The Q&A law | Banks, overdraft fees come under closer scrutiny | Columns
Are there any regulations on what fees banks can charge on an overdraft account? Can they charge whatever they want?
Not much, and yes, almost.
When you have lost your checking account, even by mistake, the fees can be high. Indeed, it is reported that banks generate nearly $ 15.5 billion annually in overdraft fees, which accounts for two-thirds of all bank fee income in the United States.
While there is no particular limit on the amount of charges billed or when they can be incurred, the Federal Consumer Financial Protection Bureau (CFPB) has found that unless the customer has agreed to the charges. Terms of overdraft fees before fees are billed, these fees violate many federal consumer protection laws.
Beyond that, there is little regulation on the amounts or how they are billed. Banks may even charge you multiple overdraft fees in a single day.
This is because the banks might not charge you in the order of the overdrafts, but according to the amount. This is true not only on withdrawals, but on deposits.
A deposited check you are relying on is blocked if the bank credits a smaller one first, triggering an overdraft.
Different banks may limit themselves in your account agreement as to the number of days they charge. Bank of America has four, for example. Hunt three, and with a total cap.
You can purchase overdraft hedging services from the bank. For example, you can pay an agreed fee on overdrafts, but the bank allows your transactions to be processed. If you have more than one account, the bank may, as part of its hedging contract, automatically transfer funds from one to the other to cover or minimize the overdraft. But then there is usually a charge for each such event.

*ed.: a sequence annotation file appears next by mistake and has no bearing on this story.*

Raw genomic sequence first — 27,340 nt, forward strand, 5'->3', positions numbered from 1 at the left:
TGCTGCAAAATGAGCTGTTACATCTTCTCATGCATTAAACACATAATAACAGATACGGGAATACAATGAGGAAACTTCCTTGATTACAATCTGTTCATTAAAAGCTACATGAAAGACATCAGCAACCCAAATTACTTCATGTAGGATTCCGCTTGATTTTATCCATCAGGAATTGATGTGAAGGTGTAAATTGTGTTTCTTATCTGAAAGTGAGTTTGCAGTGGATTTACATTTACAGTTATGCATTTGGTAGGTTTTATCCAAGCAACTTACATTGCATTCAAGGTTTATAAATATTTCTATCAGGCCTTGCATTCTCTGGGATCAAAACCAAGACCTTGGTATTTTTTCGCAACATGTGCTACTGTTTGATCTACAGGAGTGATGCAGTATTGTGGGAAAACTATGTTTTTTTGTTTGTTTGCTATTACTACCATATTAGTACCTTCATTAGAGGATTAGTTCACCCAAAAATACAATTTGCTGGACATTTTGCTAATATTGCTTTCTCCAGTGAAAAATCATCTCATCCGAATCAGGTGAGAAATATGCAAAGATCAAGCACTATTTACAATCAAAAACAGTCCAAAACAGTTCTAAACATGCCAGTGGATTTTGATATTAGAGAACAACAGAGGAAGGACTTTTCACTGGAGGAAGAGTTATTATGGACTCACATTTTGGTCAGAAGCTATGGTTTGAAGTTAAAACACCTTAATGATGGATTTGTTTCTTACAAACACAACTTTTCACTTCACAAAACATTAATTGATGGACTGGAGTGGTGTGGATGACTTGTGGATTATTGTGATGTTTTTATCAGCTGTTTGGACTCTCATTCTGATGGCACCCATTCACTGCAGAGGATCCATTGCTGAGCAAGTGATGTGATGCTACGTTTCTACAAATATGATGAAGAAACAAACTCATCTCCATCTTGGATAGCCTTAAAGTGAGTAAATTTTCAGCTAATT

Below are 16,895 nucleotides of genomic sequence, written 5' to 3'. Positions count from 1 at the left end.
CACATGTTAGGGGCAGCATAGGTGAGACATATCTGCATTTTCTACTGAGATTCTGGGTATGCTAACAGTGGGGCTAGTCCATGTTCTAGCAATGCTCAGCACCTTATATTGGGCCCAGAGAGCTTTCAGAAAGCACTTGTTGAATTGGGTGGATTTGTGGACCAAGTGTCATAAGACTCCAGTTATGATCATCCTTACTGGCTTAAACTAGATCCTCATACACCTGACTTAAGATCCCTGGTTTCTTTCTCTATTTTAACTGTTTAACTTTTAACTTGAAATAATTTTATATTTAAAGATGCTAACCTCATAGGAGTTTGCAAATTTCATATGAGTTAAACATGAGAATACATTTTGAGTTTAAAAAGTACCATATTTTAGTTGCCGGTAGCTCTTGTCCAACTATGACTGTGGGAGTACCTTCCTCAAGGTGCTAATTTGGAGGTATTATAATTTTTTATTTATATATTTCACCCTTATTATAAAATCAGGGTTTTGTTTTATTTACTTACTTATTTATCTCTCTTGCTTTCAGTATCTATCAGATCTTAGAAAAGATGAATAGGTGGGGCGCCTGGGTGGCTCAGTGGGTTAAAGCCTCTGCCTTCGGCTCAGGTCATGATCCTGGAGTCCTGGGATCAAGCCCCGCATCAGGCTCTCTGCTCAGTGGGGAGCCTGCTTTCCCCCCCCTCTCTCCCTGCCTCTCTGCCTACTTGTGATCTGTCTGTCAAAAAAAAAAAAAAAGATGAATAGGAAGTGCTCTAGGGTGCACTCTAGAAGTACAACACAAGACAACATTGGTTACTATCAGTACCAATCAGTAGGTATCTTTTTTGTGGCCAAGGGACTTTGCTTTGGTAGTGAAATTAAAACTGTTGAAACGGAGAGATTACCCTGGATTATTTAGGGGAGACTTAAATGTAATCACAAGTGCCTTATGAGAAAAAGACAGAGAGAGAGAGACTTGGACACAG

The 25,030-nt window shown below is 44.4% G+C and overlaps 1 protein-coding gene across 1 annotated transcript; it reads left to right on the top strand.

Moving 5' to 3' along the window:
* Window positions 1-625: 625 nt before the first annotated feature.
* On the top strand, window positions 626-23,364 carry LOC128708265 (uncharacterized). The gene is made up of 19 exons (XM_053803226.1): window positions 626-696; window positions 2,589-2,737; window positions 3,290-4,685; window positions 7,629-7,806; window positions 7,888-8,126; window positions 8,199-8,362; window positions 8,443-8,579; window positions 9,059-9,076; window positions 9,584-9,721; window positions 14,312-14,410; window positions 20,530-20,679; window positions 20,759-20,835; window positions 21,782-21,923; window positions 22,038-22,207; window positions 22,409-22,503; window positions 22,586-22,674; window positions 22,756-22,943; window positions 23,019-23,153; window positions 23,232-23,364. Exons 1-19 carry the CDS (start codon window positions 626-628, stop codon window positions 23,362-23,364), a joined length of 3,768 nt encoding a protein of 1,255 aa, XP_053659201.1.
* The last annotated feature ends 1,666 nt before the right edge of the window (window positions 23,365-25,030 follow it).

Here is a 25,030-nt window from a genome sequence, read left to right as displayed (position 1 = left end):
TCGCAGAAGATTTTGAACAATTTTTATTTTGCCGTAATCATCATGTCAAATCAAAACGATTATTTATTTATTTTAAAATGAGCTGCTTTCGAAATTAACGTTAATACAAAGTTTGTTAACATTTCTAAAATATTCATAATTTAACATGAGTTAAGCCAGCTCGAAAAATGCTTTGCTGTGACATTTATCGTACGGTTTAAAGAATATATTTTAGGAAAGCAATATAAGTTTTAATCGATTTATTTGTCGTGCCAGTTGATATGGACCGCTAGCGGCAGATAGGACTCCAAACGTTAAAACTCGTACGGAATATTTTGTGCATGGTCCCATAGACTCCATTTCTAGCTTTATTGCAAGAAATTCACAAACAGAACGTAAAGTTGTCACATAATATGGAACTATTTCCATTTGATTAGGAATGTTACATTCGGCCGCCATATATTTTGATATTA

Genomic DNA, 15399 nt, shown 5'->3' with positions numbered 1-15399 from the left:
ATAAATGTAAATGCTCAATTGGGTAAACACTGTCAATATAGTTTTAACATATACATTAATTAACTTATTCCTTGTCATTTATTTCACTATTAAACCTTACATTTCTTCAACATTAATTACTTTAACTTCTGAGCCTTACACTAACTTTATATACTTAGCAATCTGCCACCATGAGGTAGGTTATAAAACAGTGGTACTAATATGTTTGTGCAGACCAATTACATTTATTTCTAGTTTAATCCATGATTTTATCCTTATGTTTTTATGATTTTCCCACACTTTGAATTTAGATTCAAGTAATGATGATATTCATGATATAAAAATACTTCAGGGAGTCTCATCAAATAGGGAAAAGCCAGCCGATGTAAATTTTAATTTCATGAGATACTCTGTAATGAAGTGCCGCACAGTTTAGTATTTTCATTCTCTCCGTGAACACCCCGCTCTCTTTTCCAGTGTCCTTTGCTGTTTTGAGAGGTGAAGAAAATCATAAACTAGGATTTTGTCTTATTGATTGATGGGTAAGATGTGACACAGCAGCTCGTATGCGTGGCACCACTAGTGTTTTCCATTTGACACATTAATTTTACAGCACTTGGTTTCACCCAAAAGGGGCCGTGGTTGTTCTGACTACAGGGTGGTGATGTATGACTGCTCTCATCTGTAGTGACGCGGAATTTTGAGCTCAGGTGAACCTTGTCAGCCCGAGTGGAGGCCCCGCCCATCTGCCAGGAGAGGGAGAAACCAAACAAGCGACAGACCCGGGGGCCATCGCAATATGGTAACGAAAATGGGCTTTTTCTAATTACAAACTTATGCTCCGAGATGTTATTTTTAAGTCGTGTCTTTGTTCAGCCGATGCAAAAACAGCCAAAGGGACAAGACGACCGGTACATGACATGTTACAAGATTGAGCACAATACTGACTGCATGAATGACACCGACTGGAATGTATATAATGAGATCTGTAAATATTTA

Or there is overdraft insurance you can buy when a monthly fee is charged for a line of credit to cover your overdrafts – in effect, the bank lends you money for your overdraft so you don’t report it as overdraft. .
Ultimately, you either pay the bank a penalty for an overdraft, or you pay an agreed purchase price for some type of service that the bank offers to cover the overdraft.
Hence the turnover of 15 billion dollars per year.
Chase has just announced a drop in its overdraft fees. Is it because his board, like Scrooge, had an eye-opener for mankind after being visited by three Christmas ghosts? Or maybe it was the spirit of the CFPB, which made noise by calling for stricter regulation of the banking industry’s overdraft fee practices.
Was Chase then trying to signal that he would be kinder and gentler to consumers in order to avoid being regulated?
After all, as Marley’s ghost lamented, humanity should be his business.
God bless us, every bank shareholder.
Brett Kepley is a lawyer with Land of Lincoln Legal Aid Inc. Send your questions to The Law Q&A, 302 N. First St., Champaign, IL 61820.